Android, which Google acquired in 2005 and launched on phones in 2008, is used by almost all the major phone makers including HTC, LG,Motorola and Samsung.
It was the number one platform in 35 of the 56 countries Canalys tracks, resulting in a market share of 48 per cent, the research firm said.
By comparison, Apple, which shipped 20.3 million iPhones, is a distant second with a market share of 19 per cent but it overtook ailing Finnish handset maker Nokia as the world's largest individual smartphone vendor.
Samsung also overtook Nokia but Canalys said the South Korean handset maker could have done better.
"Samsung has failed to fully capitalise on Nokia's weakened state around the world, as the Finnish company rides out a challenging transitional period," Canalys analyst Chris Jones said.
"It's the best placed vendor to grow at Nokia's expense, taking advantage of its global scale and channel reach, but it hasn't yet done enough to capitalise on this, particularly in emerging markets."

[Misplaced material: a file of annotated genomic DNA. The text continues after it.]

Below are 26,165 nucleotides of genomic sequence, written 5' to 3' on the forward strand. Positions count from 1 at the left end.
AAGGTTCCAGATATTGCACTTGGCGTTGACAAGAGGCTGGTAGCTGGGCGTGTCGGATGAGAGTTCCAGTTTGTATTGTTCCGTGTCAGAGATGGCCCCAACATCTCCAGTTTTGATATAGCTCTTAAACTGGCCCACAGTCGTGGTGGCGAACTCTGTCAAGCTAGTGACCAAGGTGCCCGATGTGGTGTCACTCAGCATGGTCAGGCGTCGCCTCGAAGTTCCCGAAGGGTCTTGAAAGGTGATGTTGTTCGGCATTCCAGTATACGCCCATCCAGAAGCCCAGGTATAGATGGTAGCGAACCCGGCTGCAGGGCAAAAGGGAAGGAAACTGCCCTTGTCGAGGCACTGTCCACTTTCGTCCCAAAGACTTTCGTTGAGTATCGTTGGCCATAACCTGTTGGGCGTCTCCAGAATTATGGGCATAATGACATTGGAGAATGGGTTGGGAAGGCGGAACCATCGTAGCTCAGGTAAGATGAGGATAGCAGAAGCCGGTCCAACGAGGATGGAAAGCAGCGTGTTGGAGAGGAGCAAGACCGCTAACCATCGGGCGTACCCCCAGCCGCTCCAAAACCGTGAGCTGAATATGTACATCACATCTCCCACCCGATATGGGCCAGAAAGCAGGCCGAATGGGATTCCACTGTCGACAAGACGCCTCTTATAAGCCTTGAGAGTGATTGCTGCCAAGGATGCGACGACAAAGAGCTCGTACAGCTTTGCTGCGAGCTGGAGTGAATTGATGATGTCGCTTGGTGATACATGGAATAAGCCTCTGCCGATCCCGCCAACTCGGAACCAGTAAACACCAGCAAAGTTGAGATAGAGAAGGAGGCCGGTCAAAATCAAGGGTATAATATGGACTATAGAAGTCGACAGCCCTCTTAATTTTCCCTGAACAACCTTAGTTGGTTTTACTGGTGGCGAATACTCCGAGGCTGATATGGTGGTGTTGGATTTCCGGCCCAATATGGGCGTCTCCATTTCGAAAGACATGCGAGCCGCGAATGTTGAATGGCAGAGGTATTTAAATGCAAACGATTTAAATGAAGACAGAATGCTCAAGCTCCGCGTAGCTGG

Samsung, which sells Android smartphones as well as its own Bada branded devices, shipped some 17 million devices, a rise of 421 per cent versus a year ago.
Android's success however comes with a headache for Google and its vendors. Its Android mobile software has attracted a lawsuit from Oracle, while handset makers using the software have also been sued by both Apple and Microsoft, which claims an existing, perpetual license to Nortel patents.
Microsoft, whose own presence in the smartphone market is a mere 1 percent, receives money from deals reached with some Android handset makers but is pressing for more.